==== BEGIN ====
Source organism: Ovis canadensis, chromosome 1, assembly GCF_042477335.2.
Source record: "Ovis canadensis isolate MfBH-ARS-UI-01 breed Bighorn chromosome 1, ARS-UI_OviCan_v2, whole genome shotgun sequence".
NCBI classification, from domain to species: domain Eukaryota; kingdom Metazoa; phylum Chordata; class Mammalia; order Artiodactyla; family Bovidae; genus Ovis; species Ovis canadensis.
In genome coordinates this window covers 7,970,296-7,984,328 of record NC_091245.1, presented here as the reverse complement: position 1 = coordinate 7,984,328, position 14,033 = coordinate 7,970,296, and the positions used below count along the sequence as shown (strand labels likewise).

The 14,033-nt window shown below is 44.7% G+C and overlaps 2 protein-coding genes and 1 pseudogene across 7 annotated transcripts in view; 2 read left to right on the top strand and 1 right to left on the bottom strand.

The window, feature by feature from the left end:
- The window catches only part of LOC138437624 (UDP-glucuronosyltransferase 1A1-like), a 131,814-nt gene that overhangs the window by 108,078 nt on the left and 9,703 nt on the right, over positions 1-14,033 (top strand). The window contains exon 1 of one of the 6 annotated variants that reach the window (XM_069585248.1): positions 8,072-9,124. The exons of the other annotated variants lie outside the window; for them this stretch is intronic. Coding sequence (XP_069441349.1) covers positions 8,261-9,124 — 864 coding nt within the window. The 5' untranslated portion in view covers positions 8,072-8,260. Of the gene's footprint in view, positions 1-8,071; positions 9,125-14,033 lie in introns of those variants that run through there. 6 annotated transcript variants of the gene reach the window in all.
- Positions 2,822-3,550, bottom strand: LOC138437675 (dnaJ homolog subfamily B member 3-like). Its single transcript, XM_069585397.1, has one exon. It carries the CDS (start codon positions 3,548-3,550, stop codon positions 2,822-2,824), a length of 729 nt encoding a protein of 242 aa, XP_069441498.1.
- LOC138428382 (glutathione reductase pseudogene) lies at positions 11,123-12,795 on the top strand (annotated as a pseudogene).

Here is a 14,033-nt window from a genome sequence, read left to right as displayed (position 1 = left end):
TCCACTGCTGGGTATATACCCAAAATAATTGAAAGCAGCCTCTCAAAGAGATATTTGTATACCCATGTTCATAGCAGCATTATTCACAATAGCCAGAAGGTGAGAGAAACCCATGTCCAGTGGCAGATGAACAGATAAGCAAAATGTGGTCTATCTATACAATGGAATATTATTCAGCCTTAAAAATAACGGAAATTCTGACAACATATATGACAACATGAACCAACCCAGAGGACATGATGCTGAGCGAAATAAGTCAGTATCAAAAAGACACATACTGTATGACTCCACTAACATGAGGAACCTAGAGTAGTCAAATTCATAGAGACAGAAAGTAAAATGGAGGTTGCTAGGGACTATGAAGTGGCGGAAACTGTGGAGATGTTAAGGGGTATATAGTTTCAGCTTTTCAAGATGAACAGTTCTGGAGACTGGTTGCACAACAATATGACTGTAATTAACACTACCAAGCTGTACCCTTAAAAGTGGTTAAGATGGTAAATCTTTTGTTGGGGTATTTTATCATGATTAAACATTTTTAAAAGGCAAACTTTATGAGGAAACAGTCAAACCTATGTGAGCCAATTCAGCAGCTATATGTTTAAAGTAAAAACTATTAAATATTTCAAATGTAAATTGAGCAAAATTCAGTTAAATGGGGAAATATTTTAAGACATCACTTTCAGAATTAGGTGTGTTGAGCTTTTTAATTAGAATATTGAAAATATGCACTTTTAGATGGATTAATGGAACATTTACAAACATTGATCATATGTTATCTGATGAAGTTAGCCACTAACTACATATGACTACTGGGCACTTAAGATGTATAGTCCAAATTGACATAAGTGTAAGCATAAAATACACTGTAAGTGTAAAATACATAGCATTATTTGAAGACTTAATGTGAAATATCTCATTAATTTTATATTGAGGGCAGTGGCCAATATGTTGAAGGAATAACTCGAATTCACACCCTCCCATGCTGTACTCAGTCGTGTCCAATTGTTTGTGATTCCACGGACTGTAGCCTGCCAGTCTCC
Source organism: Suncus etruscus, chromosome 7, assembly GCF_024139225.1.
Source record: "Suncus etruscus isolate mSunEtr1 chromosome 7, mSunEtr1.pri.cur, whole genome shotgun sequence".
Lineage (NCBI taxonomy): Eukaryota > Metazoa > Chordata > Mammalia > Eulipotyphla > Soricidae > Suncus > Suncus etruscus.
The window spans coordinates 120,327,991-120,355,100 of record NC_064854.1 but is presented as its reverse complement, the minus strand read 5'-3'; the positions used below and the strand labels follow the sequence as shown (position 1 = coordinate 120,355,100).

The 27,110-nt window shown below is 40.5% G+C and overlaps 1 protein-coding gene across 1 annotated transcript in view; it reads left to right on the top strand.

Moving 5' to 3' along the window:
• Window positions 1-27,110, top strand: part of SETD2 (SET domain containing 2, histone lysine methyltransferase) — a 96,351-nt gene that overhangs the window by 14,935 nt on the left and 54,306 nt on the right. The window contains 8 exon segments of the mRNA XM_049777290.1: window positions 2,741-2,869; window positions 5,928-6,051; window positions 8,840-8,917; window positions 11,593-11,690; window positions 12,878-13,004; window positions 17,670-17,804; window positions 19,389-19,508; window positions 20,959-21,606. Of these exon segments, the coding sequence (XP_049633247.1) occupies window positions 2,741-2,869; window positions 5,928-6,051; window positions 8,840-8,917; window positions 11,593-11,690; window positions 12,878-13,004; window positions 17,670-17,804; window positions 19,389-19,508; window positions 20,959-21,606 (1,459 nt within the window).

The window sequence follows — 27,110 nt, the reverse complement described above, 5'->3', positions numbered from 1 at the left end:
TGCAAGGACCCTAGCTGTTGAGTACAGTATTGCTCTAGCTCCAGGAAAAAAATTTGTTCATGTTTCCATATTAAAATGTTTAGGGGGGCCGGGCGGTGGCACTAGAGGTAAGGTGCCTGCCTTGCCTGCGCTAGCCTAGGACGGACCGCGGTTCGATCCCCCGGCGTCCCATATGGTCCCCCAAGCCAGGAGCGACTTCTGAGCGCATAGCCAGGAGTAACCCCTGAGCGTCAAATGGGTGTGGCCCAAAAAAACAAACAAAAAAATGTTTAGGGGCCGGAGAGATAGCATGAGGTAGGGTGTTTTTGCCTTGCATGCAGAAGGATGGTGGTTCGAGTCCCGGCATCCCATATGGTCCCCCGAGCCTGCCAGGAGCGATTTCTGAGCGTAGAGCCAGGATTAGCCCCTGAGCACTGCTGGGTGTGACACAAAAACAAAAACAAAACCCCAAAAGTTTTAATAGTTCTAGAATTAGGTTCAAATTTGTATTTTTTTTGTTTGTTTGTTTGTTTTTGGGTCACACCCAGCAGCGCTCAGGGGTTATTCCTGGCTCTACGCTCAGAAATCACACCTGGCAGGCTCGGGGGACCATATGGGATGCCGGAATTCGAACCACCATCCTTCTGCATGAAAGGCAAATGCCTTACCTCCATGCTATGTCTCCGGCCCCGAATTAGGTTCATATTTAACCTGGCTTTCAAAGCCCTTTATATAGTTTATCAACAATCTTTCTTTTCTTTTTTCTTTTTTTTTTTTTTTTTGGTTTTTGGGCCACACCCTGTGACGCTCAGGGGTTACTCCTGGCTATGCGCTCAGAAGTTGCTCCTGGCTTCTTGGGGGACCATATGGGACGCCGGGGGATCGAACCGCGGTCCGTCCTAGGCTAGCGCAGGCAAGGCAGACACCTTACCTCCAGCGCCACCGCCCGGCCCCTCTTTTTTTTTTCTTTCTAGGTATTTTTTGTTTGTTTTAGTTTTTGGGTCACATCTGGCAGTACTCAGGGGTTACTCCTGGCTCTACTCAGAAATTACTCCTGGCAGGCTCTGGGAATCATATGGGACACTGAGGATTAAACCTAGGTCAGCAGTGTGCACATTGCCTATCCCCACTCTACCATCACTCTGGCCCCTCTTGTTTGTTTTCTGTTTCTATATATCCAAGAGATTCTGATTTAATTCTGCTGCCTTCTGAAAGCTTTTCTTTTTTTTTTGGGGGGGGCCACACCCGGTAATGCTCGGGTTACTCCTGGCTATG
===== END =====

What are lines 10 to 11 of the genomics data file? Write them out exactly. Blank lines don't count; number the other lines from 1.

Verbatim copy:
Here is a 14,033-nt window from a genome sequence, read left to right as displayed (position 1 = left end):
TCCACTGCTGGGTATATACCCAAAATAATTGAAAGCAGCCTCTCAAAGAGATATTTGTATACCCATGTTCATAGCAGCATTATTCACAATAGCCAGAAGGTGAGAGAAACCCATGTCCAGTGGCAGATGAACAGATAAGCAAAATGTGGTCTATCTATACAATGGAATATTATTCAGCCTTAAAAATAACGGAAATTCTGACAACATATATGACAACATGAACCAACCCAGAGGACATGATGCTGAGCGAAATAAGTCAGTATCAAAAAGACACATACTGTATGACTCCACTAACATGAGGAACCTAGAGTAGTCAAATTCATAGAGACAGAAAGTAAAATGGAGGTTGCTAGGGACTATGAAGTGGCGGAAACTGTGGAGATGTTAAGGGGTATATAGTTTCAGCTTTTCAAGATGAACAGTTCTGGAGACTGGTTGCACAACAATATGACTGTAATTAACACTACCAAGCTGTACCCTTAAAAGTGGTTAAGATGGTAAATCTTTTGTTGGGGTATTTTATCATGATTAAACATTTTTAAAAGGCAAACTTTATGAGGAAACAGTCAAACCTATGTGAGCCAATTCAGCAGCTATATGTTTAAAGTAAAAACTATTAAATATTTCAAATGTAAATTGAGCAAAATTCAGTTAAATGGGGAAATATTTTAAGACATCACTTTCAGAATTAGGTGTGTTGAGCTTTTTAATTAGAATATTGAAAATATGCACTTTTAGATGGATTAATGGAACATTTACAAACATTGATCATATGTTATCTGATGAAGTTAGCCACTAACTACATATGACTACTGGGCACTTAAGATGTATAGTCCAAATTGACATAAGTGTAAGCATAAAATACACTGTAAGTGTAAAATACATAGCATTATTTGAAGACTTAATGTGAAATATCTCATTAATTTTATATTGAGGGCAGTGGCCAATATGTTGAAGGAATAACTCGAATTCACACCCTCCCATGCTGTACTCAGTCGTGTCCAATTGTTTGTGATTCCACGGACTGTAGCCTGCCAGTCTCC